The Christmas shopping season officially arrived with the removal of Halloween merchandise from the store shelves. There was a Christmas vacation meeting at work this week, and emotions were high as staff members competed with each other for time off during Christmas week. Emails have been circulating with potential dates for Christmas parties, potlucks and gift and cookie exchanges. I work in three different therapy programs, and each one wants its own party and gift exchange. Holiday stress is already on an upward curve, as is the potential for over spending and over scheduling.
Stores shelves are filling with over priced and over packaged Christmas “necessities”, many of them gaudy, cheap and imported from sweatshops in poor countries. The most-wanted toy lists were published today, and the headline reads “high tech toys for tots dominate the holiday season.” Buying for older children and adults may mean purchasing even higher tech, more expensive toys.
I think most people want a meaningful Christmas, but the commercialism of the season is so pervasive that it sucks us into a giant vacuum of meaninglessness. Christmas virtues, including faith, love, joy, peace, simplicity, and thankfulness end up being elusive as they are not found on store shelves.
I often feel weighed down with the sheer quantity of things I own and resent the time it takes to look after them. My husband and I went to a local nursing home a while ago to visit an elderly man from our church. Afterwards, we commented on the minimal number of personal items this man could fit in the small room he shared with another resident. His home had been filled with beautiful things that he could no longer have with him.
I have told my family that I do not want any gifts purchased for me this year. I would prefer to have a donation sent to help people who are truly needy whether they are in my community or somewhere else in the world. I have been looking up some worthwhile charities and have come up with this list for starters. If anyone has other suggestions, please let me know.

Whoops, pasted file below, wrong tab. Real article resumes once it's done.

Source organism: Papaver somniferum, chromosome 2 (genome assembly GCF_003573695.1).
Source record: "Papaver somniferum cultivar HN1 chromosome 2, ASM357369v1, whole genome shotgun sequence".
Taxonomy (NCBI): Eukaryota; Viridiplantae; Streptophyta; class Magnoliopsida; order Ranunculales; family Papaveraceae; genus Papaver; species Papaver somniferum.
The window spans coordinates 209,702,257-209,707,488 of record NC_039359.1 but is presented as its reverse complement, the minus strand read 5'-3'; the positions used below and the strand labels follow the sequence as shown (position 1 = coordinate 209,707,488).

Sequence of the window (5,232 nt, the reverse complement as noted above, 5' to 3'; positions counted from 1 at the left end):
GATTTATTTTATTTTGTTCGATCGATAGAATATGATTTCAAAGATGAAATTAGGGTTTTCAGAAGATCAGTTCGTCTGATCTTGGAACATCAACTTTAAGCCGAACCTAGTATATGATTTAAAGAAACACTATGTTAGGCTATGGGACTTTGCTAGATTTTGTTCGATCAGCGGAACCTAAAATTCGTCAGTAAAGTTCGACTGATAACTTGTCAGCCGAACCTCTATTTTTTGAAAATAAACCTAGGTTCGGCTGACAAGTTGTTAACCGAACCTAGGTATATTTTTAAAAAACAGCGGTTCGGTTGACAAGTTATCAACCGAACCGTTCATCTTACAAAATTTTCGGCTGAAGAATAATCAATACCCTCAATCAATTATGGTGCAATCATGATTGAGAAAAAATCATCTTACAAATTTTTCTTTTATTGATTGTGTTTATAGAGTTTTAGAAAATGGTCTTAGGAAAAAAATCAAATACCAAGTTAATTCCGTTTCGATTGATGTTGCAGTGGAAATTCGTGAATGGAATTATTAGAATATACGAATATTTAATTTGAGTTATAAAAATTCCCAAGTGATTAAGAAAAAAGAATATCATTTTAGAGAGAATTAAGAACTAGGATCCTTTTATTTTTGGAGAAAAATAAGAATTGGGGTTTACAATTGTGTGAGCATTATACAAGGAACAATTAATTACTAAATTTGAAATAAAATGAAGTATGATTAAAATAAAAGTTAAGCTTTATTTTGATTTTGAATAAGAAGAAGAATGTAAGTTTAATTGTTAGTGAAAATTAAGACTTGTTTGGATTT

Mennonite Central Committee
Canadian Pediatric Society (See this post on Borneo Breezes to see the kind of work supported by the foundation)
Doctors without Borders
Take a look at the Canadian Book of Charities for a list of other ideas
I will do some Christmas baking, put up some meaningful decorations, do some volunteering, and look forward to visiting family and friends. But I am going to resist the pressures and obligations that compel us to overdo the entire season.
Ruth - What a thoughtful post. I get that same sense of too much of everything when I return to my home from overseas but you have expressed it so nicely.ReplyDelete
I was in the mall on Halloween and they already had the Christmas decorations up!
Thank you both. I wrote this as kind of a resolution, because, inspite of good intentions, you can be made to feel "Scrooge-ish" by others.ReplyDelete
I love Doctors Without Borders, they are one of my favorite groups to donate to. Now you have given me an excuse to donate again ;)ReplyDelete
As a crafter I can't really look down upon the holiday season for commercialism because it is my best time of year financially.
Personally though I am really taken aback by the rampant commercialization of Christmas. People don't even seem to remember what it means anymore. Being of an Earth-based faith and celebrating the Winter Solstice gets me away from that some what (as I decorate for all the season) but still it seems overwhelming every year...
I would rather buy a gift from a local crafter than to buy some mass marketed item at a big box store.ReplyDelete
Right on. Not "Scrooge-ish" at all.ReplyDelete
Mary, thanks for visiting, and welcome to blogging!ReplyDelete